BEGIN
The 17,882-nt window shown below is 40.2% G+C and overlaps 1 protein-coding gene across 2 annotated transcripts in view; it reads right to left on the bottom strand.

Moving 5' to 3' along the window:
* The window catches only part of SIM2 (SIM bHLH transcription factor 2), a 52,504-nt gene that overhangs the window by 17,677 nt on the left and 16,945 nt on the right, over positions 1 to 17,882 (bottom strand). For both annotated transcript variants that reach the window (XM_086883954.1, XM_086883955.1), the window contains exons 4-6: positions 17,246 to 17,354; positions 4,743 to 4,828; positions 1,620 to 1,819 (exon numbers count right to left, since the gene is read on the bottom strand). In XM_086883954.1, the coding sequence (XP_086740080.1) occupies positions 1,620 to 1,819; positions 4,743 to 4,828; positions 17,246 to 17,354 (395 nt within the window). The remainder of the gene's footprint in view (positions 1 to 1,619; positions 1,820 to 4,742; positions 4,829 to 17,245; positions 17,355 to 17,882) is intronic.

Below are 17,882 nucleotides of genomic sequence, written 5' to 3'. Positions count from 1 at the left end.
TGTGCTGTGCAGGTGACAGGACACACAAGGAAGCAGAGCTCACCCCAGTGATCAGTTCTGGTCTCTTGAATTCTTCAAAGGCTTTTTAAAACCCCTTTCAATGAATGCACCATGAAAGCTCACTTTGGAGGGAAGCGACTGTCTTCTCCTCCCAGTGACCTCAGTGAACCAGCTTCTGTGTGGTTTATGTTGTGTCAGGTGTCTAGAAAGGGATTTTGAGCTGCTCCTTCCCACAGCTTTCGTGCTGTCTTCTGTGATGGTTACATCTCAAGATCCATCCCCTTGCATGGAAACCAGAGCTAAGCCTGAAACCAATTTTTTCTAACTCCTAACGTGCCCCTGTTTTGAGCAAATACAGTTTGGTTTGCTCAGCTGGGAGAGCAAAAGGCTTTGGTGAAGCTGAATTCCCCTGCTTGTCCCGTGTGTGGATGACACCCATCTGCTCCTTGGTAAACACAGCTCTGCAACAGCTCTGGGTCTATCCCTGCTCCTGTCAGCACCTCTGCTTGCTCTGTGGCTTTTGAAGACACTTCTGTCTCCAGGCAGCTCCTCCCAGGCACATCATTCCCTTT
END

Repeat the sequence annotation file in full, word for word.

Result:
The 17,882-nt window shown below is 40.2% G+C and overlaps 1 protein-coding gene across 2 annotated transcripts in view; it reads right to left on the bottom strand.

Moving 5' to 3' along the window:
* The window catches only part of SIM2 (SIM bHLH transcription factor 2), a 52,504-nt gene that overhangs the window by 17,677 nt on the left and 16,945 nt on the right, over positions 1 to 17,882 (bottom strand). For both annotated transcript variants that reach the window (XM_086883954.1, XM_086883955.1), the window contains exons 4-6: positions 17,246 to 17,354; positions 4,743 to 4,828; positions 1,620 to 1,819 (exon numbers count right to left, since the gene is read on the bottom strand). In XM_086883954.1, the coding sequence (XP_086740080.1) occupies positions 1,620 to 1,819; positions 4,743 to 4,828; positions 17,246 to 17,354 (395 nt within the window). The remainder of the gene's footprint in view (positions 1 to 1,619; positions 1,820 to 4,742; positions 4,829 to 17,245; positions 17,355 to 17,882) is intronic.

Below are 17,882 nucleotides of genomic sequence, written 5' to 3'. Positions count from 1 at the left end.
TGTGCTGTGCAGGTGACAGGACACACAAGGAAGCAGAGCTCACCCCAGTGATCAGTTCTGGTCTCTTGAATTCTTCAAAGGCTTTTTAAAACCCCTTTCAATGAATGCACCATGAAAGCTCACTTTGGAGGGAAGCGACTGTCTTCTCCTCCCAGTGACCTCAGTGAACCAGCTTCTGTGTGGTTTATGTTGTGTCAGGTGTCTAGAAAGGGATTTTGAGCTGCTCCTTCCCACAGCTTTCGTGCTGTCTTCTGTGATGGTTACATCTCAAGATCCATCCCCTTGCATGGAAACCAGAGCTAAGCCTGAAACCAATTTTTTCTAACTCCTAACGTGCCCCTGTTTTGAGCAAATACAGTTTGGTTTGCTCAGCTGGGAGAGCAAAAGGCTTTGGTGAAGCTGAATTCCCCTGCTTGTCCCGTGTGTGGATGACACCCATCTGCTCCTTGGTAAACACAGCTCTGCAACAGCTCTGGGTCTATCCCTGCTCCTGTCAGCACCTCTGCTTGCTCTGTGGCTTTTGAAGACACTTCTGTCTCCAGGCAGCTCCTCCCAGGCACATCATTCCCTTT